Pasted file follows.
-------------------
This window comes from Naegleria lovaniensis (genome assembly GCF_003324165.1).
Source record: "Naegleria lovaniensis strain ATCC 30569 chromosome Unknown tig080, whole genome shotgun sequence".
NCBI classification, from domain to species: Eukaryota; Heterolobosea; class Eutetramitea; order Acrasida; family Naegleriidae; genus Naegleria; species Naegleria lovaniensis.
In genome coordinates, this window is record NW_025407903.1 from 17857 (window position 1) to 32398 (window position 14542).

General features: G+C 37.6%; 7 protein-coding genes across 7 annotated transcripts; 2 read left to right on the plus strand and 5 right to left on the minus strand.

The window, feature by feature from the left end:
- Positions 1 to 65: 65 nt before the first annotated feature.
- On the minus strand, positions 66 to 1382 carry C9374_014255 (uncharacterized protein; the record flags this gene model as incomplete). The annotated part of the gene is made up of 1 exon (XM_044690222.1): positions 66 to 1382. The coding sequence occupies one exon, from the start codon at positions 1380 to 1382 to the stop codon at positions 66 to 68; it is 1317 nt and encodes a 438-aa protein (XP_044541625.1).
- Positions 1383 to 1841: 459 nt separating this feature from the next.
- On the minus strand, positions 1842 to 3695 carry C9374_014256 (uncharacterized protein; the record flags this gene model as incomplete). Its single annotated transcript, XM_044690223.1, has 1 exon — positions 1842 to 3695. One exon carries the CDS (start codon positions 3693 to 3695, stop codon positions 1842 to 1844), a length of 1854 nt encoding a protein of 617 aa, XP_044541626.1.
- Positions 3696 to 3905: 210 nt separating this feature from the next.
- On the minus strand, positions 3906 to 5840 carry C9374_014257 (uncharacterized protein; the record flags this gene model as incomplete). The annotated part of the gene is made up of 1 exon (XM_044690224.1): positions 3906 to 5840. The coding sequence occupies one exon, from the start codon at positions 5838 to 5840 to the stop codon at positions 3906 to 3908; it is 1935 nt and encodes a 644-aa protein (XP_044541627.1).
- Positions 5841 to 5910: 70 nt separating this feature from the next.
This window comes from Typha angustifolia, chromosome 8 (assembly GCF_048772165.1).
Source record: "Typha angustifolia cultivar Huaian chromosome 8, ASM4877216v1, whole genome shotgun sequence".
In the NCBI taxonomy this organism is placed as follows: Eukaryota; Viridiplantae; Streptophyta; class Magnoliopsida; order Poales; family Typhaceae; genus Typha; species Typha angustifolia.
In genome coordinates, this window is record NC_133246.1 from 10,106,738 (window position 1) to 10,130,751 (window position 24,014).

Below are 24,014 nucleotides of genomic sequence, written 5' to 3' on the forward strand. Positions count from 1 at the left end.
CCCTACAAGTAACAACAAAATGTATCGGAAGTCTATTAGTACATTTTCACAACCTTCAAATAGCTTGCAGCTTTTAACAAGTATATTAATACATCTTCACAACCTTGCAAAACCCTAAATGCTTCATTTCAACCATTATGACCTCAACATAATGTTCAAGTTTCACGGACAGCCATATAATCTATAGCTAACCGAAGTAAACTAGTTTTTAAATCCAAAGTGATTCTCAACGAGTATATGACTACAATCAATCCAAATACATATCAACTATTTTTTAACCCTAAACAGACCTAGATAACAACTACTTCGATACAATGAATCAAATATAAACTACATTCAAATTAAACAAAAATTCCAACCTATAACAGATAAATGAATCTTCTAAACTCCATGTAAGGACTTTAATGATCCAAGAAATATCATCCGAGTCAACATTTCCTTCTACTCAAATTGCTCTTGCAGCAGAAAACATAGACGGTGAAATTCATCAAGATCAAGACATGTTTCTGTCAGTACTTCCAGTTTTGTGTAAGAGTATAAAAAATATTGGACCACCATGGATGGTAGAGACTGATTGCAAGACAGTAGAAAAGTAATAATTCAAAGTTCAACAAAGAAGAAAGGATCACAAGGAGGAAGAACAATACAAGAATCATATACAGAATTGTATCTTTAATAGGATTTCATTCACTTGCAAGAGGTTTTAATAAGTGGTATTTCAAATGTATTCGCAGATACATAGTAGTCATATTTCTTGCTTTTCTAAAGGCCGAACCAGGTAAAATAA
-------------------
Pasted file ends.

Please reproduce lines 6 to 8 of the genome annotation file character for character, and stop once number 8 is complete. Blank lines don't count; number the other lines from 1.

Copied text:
The window, feature by feature from the left end:
- Positions 1 to 65: 65 nt before the first annotated feature.
- On the minus strand, positions 66 to 1382 carry C9374_014255 (uncharacterized protein; the record flags this gene model as incomplete). The annotated part of the gene is made up of 1 exon (XM_044690222.1): positions 66 to 1382. The coding sequence occupies one exon, from the start codon at positions 1380 to 1382 to the stop codon at positions 66 to 68; it is 1317 nt and encodes a 438-aa protein (XP_044541625.1).